Again, this highlights a critical issue around timing, as the individual can be under 65 years of age at the time the property is sold, but if they turn 65 within the 90 day period, then the option for making a downsizer contribution can arise.

Importantly, and like other contributions that are not assessed against the non-concessional contribution cap, the superfund needs to be notified that the contribution is being made under the downsizing provisions at the time of the contribution. Any notification after the time of the contribution is invalid and will result in the contribution either being assessed against the person’s non-concessional cap (and potentially generating an excess contribution issue, or the contribution being rejected (on the basis the person was actually ineligible to make the contribution).

What are the Centrelink implications?

Clients who have access to this measure may currently be eligible for the age pension. The government has confirmed that any change to a person’s balance in superannuation as a result of this measure will be assessed under the assets test. Clearly this has the potential to significantly impact on a person’s age pensions entitlements as funds are moved from an exempt asset (principal residence) to an assessable asset (superannuation).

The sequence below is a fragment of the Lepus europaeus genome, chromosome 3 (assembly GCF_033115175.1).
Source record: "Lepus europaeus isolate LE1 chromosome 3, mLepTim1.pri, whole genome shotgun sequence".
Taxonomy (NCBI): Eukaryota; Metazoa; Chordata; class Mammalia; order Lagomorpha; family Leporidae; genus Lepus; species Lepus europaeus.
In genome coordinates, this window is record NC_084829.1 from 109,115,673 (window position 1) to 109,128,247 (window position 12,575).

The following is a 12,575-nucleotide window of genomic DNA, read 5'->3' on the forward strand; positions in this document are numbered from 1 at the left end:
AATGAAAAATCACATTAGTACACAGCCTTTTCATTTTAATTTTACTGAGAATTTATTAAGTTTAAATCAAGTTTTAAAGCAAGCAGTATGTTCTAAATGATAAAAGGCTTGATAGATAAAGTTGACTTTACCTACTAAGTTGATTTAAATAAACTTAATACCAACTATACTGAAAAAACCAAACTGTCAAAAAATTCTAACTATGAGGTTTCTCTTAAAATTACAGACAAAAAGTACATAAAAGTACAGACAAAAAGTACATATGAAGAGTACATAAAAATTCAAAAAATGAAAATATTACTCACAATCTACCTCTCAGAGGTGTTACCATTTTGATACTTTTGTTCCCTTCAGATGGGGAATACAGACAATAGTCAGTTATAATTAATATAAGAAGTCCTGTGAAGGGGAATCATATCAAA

Under existing Centrelink rules, if a pensioner sells their principal residence, the proceeds can be exempt from the assets test for up to 12 months if their intent is to buy a new principal residence. Given the time to make the eligible contribution is 90 days after the change in ownership, there will be no Centrelink impact during that period. But it’s important to remember that as soon as the contribution has been made into super, it will become an assessable asset. Any proceeds that remain outside super that are still intended to be used towards the purchase of another principal residence can still remain exempt for Centrelink’s asset test assessment for up to 12 months.